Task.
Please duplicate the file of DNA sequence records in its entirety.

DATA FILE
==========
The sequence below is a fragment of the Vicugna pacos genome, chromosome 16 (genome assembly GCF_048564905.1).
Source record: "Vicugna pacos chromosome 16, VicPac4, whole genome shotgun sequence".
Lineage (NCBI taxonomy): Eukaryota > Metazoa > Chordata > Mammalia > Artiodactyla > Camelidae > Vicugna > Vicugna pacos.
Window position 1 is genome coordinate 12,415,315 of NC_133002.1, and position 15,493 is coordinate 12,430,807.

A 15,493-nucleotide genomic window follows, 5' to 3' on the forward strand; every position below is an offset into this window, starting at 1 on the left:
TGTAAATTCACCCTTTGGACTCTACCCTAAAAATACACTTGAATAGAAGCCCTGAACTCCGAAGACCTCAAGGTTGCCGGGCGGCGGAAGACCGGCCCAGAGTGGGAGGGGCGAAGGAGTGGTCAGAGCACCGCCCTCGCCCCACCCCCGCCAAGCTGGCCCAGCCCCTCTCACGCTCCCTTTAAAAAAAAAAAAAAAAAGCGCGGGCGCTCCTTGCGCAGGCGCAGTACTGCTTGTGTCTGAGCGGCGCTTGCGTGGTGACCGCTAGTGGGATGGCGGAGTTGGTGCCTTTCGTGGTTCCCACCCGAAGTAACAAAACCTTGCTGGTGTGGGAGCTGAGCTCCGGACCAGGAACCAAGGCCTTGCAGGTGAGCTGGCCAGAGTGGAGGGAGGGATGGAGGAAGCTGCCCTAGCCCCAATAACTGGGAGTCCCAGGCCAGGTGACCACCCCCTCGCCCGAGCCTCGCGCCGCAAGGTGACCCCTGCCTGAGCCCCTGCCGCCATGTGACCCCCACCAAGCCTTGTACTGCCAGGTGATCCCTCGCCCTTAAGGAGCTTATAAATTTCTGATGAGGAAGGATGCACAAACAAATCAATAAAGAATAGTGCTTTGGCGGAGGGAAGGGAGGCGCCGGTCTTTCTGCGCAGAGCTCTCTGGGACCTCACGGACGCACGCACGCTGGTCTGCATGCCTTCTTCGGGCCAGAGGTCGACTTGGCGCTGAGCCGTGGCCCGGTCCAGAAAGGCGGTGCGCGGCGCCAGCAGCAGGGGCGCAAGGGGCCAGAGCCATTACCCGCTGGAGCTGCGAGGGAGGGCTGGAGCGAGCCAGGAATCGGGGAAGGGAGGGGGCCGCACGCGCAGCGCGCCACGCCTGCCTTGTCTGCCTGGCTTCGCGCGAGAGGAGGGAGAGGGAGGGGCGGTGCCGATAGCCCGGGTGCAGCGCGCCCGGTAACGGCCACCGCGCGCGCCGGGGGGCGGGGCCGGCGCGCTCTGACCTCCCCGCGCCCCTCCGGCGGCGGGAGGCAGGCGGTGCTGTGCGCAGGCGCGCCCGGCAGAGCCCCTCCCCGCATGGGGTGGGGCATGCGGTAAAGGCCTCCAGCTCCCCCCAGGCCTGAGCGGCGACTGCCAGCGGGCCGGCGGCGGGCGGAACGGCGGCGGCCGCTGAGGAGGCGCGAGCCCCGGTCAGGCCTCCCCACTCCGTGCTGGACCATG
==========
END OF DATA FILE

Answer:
The sequence below is a fragment of the Vicugna pacos genome, chromosome 16 (genome assembly GCF_048564905.1).
Source record: "Vicugna pacos chromosome 16, VicPac4, whole genome shotgun sequence".
Lineage (NCBI taxonomy): Eukaryota > Metazoa > Chordata > Mammalia > Artiodactyla > Camelidae > Vicugna > Vicugna pacos.
Window position 1 is genome coordinate 12,415,315 of NC_133002.1, and position 15,493 is coordinate 12,430,807.

A 15,493-nucleotide genomic window follows, 5' to 3' on the forward strand; every position below is an offset into this window, starting at 1 on the left:
TGTAAATTCACCCTTTGGACTCTACCCTAAAAATACACTTGAATAGAAGCCCTGAACTCCGAAGACCTCAAGGTTGCCGGGCGGCGGAAGACCGGCCCAGAGTGGGAGGGGCGAAGGAGTGGTCAGAGCACCGCCCTCGCCCCACCCCCGCCAAGCTGGCCCAGCCCCTCTCACGCTCCCTTTAAAAAAAAAAAAAAAAAGCGCGGGCGCTCCTTGCGCAGGCGCAGTACTGCTTGTGTCTGAGCGGCGCTTGCGTGGTGACCGCTAGTGGGATGGCGGAGTTGGTGCCTTTCGTGGTTCCCACCCGAAGTAACAAAACCTTGCTGGTGTGGGAGCTGAGCTCCGGACCAGGAACCAAGGCCTTGCAGGTGAGCTGGCCAGAGTGGAGGGAGGGATGGAGGAAGCTGCCCTAGCCCCAATAACTGGGAGTCCCAGGCCAGGTGACCACCCCCTCGCCCGAGCCTCGCGCCGCAAGGTGACCCCTGCCTGAGCCCCTGCCGCCATGTGACCCCCACCAAGCCTTGTACTGCCAGGTGATCCCTCGCCCTTAAGGAGCTTATAAATTTCTGATGAGGAAGGATGCACAAACAAATCAATAAAGAATAGTGCTTTGGCGGAGGGAAGGGAGGCGCCGGTCTTTCTGCGCAGAGCTCTCTGGGACCTCACGGACGCACGCACGCTGGTCTGCATGCCTTCTTCGGGCCAGAGGTCGACTTGGCGCTGAGCCGTGGCCCGGTCCAGAAAGGCGGTGCGCGGCGCCAGCAGCAGGGGCGCAAGGGGCCAGAGCCATTACCCGCTGGAGCTGCGAGGGAGGGCTGGAGCGAGCCAGGAATCGGGGAAGGGAGGGGGCCGCACGCGCAGCGCGCCACGCCTGCCTTGTCTGCCTGGCTTCGCGCGAGAGGAGGGAGAGGGAGGGGCGGTGCCGATAGCCCGGGTGCAGCGCGCCCGGTAACGGCCACCGCGCGCGCCGGGGGGCGGGGCCGGCGCGCTCTGACCTCCCCGCGCCCCTCCGGCGGCGGGAGGCAGGCGGTGCTGTGCGCAGGCGCGCCCGGCAGAGCCCCTCCCCGCATGGGGTGGGGCATGCGGTAAAGGCCTCCAGCTCCCCCCAGGCCTGAGCGGCGACTGCCAGCGGGCCGGCGGCGGGCGGAACGGCGGCGGCCGCTGAGGAGGCGCGAGCCCCGGTCAGGCCTCCCCACTCCGTGCTGGACCATG